The Executive Yuan is the executive branch of the ROC government, headed by the premier. The premier is directly appointed by the president, while other members of the Executive Yuan Council, or Cabinet—comprising the vice premier, ministers, chairpersons of commissions, and ministers without portfolio—are appointed by the president of the Republic upon the recommendation of the premier. In addition to supervising the subordinate organs of the Executive Yuan, the premier explains administrative policies and reports to the Legislative Yuan (Legislature) and responds to the interpellations of legislators.

For laws to take effect after enactment by the Legislative Yuan, they must be promulgated by the president and countersigned by the premier. In the event of vacancies in both the presidency and the vice presidency, the premier may perform the duties of the president for up to three months.

According to the Constitution, the Executive Yuan Council evaluates statutory and budgetary bills and bills concerning martial law, amnesty, declaration of war, conclusion of peace and treaties, and other important affairs, all of which are to be submitted to the Legislature, as well as matters of common concern to various ministries and commissions. The Executive Yuan Council may request that relevant personnel attend council meetings for interpellation.

The Executive Yuan has a secretary-general, two deputy secretaries-general and a spokesperson, all of whom attend meetings of the Executive Yuan Council. The secretary-general handles Executive Yuan administrative affairs. The deputy secretaries-general assist the secretary-general. The spokesperson leads work on Executive Yuan information and outreach.

To streamline the executive branch and improve its effectiveness, while at the same time enhancing flexibility within its departments, several government structure laws were amended between 2010 and 2011. Among them are the Basic Code Governing Central Administrative Agencies Organizations, the Organizational Act of the Executive Yuan, the Act Governing the Total Number of Personnel Headcounts of Central Government Agencies, the Provisional Act for Adjustment of Functions and Organizations of the Executive Yuan and the Non-Departmental Public Bodies Act.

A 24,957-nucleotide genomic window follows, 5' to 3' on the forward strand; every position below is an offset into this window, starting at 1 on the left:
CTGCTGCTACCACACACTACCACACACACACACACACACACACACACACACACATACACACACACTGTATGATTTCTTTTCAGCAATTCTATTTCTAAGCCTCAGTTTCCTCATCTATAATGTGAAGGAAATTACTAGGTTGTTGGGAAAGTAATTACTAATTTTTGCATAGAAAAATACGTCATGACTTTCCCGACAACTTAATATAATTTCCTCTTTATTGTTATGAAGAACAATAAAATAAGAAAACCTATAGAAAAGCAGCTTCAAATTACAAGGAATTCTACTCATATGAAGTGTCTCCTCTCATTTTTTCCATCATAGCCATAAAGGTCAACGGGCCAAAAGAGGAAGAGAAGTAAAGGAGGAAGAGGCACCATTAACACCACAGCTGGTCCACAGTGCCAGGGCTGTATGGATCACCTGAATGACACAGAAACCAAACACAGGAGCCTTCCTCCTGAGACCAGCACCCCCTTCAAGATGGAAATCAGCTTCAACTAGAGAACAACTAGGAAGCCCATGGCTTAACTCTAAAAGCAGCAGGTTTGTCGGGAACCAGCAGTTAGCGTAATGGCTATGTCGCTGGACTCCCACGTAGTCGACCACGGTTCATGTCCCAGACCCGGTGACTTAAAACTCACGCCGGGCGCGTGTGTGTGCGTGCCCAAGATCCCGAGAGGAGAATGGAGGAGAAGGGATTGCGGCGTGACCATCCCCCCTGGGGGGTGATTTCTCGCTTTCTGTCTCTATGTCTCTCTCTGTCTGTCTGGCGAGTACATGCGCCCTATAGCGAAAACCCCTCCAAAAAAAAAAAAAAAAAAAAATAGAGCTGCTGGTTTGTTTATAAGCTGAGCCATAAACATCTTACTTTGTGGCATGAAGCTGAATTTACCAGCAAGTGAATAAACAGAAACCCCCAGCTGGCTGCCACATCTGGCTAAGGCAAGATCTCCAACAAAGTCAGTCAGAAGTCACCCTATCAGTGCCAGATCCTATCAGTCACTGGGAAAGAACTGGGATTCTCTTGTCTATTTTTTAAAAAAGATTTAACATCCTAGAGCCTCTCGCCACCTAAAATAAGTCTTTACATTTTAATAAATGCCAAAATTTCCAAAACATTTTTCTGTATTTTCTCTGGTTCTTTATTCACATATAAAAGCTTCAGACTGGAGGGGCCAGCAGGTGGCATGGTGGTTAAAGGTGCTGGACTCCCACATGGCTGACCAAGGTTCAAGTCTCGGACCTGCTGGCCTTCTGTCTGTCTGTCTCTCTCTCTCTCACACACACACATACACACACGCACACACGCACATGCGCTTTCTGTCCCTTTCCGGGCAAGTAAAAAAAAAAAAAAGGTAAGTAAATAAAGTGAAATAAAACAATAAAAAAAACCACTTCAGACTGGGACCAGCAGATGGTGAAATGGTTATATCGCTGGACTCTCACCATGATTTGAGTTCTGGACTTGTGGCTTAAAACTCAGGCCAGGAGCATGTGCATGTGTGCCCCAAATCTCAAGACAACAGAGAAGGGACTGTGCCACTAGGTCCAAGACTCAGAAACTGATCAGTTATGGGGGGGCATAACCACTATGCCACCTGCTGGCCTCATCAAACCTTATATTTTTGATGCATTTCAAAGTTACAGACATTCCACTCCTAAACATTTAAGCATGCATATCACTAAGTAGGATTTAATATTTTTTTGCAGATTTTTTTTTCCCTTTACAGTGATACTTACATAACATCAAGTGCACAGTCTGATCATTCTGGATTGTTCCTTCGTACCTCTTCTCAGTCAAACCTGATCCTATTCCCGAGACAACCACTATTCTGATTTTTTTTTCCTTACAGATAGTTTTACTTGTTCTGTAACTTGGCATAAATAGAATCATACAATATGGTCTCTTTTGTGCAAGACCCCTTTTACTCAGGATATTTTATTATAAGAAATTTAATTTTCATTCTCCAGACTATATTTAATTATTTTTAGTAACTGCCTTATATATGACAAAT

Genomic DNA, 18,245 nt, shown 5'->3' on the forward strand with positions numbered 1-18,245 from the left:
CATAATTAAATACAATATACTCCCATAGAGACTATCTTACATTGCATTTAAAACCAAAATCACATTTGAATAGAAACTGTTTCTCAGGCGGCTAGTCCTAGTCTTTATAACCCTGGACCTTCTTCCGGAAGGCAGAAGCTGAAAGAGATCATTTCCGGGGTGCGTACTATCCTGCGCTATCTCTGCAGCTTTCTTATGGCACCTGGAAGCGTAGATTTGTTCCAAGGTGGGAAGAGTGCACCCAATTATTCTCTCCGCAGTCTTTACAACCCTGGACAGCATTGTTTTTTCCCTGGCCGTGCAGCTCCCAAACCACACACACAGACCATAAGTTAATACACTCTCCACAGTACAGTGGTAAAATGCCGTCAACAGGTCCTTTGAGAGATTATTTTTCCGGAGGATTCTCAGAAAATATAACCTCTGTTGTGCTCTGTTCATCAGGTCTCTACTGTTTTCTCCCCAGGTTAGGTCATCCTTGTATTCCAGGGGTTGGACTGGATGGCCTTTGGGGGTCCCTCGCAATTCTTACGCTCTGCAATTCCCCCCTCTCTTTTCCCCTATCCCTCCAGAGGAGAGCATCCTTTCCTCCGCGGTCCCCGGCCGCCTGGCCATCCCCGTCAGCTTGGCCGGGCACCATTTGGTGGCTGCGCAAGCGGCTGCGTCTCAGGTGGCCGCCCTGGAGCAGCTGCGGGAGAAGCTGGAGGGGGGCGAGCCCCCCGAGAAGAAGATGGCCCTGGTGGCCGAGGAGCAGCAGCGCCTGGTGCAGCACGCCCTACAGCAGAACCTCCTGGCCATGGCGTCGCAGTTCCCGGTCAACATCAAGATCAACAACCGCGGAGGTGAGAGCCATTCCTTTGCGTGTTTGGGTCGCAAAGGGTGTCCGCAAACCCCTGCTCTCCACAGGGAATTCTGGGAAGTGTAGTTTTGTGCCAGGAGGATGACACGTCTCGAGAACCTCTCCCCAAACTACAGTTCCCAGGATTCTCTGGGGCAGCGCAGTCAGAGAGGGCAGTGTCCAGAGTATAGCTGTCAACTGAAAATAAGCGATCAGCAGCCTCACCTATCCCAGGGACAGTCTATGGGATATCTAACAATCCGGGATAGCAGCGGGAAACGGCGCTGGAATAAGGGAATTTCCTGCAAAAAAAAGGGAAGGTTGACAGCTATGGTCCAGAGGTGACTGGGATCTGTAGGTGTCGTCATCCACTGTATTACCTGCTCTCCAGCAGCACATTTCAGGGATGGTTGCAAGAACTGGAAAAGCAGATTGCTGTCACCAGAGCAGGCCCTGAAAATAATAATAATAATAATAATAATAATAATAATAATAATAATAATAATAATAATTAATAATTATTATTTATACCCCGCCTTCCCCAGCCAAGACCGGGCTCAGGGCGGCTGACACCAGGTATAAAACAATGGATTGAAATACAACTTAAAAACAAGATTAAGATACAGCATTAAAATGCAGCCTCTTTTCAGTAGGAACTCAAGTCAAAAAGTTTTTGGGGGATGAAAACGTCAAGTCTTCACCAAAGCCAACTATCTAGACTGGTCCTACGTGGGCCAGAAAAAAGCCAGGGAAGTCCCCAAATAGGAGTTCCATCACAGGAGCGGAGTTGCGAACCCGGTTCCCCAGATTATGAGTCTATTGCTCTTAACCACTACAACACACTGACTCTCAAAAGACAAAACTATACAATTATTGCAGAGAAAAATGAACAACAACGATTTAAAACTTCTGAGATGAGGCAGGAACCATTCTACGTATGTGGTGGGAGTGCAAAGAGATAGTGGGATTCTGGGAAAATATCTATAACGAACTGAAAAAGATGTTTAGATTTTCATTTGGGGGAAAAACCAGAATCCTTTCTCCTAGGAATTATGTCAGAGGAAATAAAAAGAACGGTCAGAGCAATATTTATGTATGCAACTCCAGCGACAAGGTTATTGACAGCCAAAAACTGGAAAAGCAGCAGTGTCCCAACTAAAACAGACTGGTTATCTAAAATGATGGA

As a result, several agencies will cease to exist after their functions are transferred to other commissions or ministries, and the number of Cabinet-level organizations will be reduced from 37 to 29 over the restructuring period that commenced January 1, 2012. When the process is complete, the Executive Yuan will consist of 14 ministries, eight councils, three independent agencies and four organizations. As of August 2015, four new ministries—the Ministry of Labor (MOL), Ministry of Health and Welfare (MOHW), Ministry of Culture (MOC), and Ministry of Science and Technology (MOST)—had been created through the reorganization or consolidation of existing agencies. Two more new ministries—the Ministry of Environment and Natural Resources and Ministry of Agriculture—will be established after their organizational acts are passed by the Legislative Yuan.

The Government Information Office ceased operations on May 20, 2012, with its various missions respectively assumed by the MOC (which was upgraded from the Council for Cultural Affairs), the Executive Yuan and the Ministry of Foreign Affairs. The National Youth Commission and the Sports Affairs Council were merged into the Ministry of Education on January 1, 2013. The MOHW was upgraded from the Department of Health on July 23, 2013 and additionally given the social welfare responsibilities previously held by the Ministry of the Interior.

The National Development Council—merging the functions of the Council for Economic Planning and Development, the Research, Development and Evaluation Commission and the Public Construction Commission—was inaugurated on January 22, 2014. The MOL was upgraded from the Council of Labor Affairs on February 17, 2014. The MOST was reorganized from the National Science Council on March 3, 2014. As of August 2015, a total of 23 executive branch agencies had completed restructuring.

Internal Organizational Structure of the Executive Yuan
 Internal Organizational Structure of the Executive Yuan
Structure of Cabinet-level Organizations
After Executive Yuan Reorganization
(Restructuring commenced January 1, 2012)
Structure of Cabinet-level Organizations After Executive Yuan Reorganization